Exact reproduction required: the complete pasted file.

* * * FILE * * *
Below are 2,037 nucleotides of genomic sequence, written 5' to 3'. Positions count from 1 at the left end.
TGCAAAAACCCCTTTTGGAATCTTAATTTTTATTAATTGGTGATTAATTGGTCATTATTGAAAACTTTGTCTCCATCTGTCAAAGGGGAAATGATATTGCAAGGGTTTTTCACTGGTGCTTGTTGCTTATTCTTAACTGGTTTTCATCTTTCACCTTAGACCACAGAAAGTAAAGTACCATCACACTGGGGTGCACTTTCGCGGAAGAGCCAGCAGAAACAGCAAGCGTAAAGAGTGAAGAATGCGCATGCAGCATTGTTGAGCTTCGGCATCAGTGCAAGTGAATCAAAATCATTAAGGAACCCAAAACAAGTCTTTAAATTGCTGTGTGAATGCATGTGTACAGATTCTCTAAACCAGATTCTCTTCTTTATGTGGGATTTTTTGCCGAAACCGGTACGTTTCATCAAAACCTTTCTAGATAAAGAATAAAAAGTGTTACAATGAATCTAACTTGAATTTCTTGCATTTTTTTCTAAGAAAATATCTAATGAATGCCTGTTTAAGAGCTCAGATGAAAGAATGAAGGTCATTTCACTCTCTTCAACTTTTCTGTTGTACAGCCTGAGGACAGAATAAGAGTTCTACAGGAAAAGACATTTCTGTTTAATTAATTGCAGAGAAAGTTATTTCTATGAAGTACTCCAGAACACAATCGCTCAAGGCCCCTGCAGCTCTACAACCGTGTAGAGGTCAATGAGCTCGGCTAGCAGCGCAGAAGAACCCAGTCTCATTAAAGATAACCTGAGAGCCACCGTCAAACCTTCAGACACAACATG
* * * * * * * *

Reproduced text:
Below are 2,037 nucleotides of genomic sequence, written 5' to 3'. Positions count from 1 at the left end.
TGCAAAAACCCCTTTTGGAATCTTAATTTTTATTAATTGGTGATTAATTGGTCATTATTGAAAACTTTGTCTCCATCTGTCAAAGGGGAAATGATATTGCAAGGGTTTTTCACTGGTGCTTGTTGCTTATTCTTAACTGGTTTTCATCTTTCACCTTAGACCACAGAAAGTAAAGTACCATCACACTGGGGTGCACTTTCGCGGAAGAGCCAGCAGAAACAGCAAGCGTAAAGAGTGAAGAATGCGCATGCAGCATTGTTGAGCTTCGGCATCAGTGCAAGTGAATCAAAATCATTAAGGAACCCAAAACAAGTCTTTAAATTGCTGTGTGAATGCATGTGTACAGATTCTCTAAACCAGATTCTCTTCTTTATGTGGGATTTTTTGCCGAAACCGGTACGTTTCATCAAAACCTTTCTAGATAAAGAATAAAAAGTGTTACAATGAATCTAACTTGAATTTCTTGCATTTTTTTCTAAGAAAATATCTAATGAATGCCTGTTTAAGAGCTCAGATGAAAGAATGAAGGTCATTTCACTCTCTTCAACTTTTCTGTTGTACAGCCTGAGGACAGAATAAGAGTTCTACAGGAAAAGACATTTCTGTTTAATTAATTGCAGAGAAAGTTATTTCTATGAAGTACTCCAGAACACAATCGCTCAAGGCCCCTGCAGCTCTACAACCGTGTAGAGGTCAATGAGCTCGGCTAGCAGCGCAGAAGAACCCAGTCTCATTAAAGATAACCTGAGAGCCACCGTCAAACCTTCAGACACAACATG